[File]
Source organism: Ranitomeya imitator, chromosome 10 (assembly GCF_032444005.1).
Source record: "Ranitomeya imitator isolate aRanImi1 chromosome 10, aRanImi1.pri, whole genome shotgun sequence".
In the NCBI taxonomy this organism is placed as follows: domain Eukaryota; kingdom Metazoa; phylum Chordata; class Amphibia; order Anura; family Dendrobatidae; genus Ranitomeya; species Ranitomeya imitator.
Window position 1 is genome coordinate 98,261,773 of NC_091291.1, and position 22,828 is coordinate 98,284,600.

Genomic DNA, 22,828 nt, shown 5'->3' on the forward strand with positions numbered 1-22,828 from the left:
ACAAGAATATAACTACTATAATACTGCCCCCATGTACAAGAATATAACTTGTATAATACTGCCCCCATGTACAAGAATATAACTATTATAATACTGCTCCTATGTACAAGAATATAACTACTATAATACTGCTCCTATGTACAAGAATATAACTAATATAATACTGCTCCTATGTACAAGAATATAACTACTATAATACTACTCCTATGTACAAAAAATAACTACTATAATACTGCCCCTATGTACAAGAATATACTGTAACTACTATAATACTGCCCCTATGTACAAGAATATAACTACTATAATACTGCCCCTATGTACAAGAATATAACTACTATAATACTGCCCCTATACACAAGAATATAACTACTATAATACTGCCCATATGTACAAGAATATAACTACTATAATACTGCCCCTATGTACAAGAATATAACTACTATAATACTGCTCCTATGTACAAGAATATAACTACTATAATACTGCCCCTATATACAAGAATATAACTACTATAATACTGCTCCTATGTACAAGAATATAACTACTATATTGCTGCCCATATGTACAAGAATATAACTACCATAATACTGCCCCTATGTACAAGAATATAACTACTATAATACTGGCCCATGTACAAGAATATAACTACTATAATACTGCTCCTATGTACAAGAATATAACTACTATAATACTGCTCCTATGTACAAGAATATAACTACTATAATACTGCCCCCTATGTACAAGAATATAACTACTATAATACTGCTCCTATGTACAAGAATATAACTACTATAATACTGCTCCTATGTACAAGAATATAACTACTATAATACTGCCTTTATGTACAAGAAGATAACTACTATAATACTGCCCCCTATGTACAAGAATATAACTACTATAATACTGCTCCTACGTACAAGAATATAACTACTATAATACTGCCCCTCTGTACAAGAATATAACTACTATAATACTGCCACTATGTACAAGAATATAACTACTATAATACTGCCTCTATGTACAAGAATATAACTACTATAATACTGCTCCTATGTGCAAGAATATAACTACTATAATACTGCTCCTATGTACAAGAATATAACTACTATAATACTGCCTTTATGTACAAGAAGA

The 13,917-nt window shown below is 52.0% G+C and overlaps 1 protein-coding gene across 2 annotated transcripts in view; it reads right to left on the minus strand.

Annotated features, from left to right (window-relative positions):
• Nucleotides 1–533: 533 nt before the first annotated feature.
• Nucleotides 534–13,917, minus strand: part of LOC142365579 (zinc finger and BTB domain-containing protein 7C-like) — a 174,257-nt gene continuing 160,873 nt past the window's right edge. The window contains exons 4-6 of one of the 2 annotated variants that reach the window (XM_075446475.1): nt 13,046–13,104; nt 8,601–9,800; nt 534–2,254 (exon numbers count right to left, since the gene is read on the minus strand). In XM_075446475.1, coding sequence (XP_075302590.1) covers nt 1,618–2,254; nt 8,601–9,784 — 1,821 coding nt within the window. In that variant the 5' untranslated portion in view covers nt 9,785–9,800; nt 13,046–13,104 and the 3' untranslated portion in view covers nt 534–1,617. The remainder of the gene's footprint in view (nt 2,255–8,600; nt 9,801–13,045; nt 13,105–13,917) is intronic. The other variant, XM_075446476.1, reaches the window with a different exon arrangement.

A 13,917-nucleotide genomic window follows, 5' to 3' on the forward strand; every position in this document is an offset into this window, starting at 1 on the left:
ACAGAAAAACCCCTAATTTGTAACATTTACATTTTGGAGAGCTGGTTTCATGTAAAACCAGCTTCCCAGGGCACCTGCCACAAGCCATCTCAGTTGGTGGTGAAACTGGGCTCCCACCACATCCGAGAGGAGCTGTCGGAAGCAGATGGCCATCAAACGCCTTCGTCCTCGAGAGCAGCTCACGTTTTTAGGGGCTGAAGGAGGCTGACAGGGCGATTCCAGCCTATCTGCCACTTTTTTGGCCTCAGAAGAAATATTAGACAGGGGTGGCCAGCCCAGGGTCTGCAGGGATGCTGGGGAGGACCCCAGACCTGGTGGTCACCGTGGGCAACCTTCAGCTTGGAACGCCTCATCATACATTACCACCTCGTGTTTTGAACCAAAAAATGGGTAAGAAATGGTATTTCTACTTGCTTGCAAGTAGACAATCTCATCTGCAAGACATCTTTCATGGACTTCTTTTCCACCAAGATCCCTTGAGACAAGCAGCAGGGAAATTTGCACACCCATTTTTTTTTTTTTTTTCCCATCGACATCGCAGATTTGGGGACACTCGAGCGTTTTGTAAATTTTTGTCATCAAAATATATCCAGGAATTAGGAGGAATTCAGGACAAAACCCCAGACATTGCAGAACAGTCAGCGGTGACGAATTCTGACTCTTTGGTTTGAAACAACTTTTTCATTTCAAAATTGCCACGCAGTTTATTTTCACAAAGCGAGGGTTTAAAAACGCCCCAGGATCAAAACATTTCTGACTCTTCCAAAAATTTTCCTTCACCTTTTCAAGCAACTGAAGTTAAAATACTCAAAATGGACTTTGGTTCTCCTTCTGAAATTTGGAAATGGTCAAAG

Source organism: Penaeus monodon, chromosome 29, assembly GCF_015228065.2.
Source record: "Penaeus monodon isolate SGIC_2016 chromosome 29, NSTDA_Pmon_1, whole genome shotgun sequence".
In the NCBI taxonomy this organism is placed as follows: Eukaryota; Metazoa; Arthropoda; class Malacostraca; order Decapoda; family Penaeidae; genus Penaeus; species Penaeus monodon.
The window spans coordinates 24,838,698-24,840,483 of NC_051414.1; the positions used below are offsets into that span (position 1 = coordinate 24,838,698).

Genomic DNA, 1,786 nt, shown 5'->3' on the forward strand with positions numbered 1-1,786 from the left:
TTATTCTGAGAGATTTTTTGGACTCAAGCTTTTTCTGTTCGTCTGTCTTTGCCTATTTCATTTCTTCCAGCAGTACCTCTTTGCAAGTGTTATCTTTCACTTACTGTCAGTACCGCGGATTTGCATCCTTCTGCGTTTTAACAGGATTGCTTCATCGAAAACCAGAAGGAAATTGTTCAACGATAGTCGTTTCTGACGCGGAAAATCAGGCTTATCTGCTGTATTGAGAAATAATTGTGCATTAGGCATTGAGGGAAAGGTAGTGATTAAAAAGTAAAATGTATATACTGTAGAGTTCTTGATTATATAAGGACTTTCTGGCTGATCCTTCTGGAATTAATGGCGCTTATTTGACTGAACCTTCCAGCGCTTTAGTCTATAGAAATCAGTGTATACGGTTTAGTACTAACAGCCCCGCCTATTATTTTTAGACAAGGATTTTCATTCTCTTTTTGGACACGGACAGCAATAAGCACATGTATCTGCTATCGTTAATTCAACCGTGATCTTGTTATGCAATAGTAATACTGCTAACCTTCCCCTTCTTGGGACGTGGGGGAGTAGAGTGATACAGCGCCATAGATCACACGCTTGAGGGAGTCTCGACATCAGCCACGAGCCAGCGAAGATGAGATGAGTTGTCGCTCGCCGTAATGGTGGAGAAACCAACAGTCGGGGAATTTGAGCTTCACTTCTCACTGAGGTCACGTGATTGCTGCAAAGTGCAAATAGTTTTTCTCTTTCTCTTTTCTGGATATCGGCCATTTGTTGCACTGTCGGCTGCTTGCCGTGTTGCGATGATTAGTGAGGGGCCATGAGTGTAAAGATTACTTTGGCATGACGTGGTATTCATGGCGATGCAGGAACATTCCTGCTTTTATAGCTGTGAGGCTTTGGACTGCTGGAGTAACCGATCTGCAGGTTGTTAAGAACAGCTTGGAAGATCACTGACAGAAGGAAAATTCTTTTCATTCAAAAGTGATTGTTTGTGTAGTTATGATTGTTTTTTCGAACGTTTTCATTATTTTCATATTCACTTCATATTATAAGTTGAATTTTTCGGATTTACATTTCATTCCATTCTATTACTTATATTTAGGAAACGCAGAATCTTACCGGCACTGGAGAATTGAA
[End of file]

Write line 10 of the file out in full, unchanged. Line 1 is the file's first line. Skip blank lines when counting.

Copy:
• Nucleotides 534–13,917, minus strand: part of LOC142365579 (zinc finger and BTB domain-containing protein 7C-like) — a 174,257-nt gene continuing 160,873 nt past the window's right edge. The window contains exons 4-6 of one of the 2 annotated variants that reach the window (XM_075446475.1): nt 13,046–13,104; nt 8,601–9,800; nt 534–2,254 (exon numbers count right to left, since the gene is read on the minus strand). In XM_075446475.1, coding sequence (XP_075302590.1) covers nt 1,618–2,254; nt 8,601–9,784 — 1,821 coding nt within the window. In that variant the 5' untranslated portion in view covers nt 9,785–9,800; nt 13,046–13,104 and the 3' untranslated portion in view covers nt 534–1,617. The remainder of the gene's footprint in view (nt 2,255–8,600; nt 9,801–13,045; nt 13,105–13,917) is intronic. The other variant, XM_075446476.1, reaches the window with a different exon arrangement.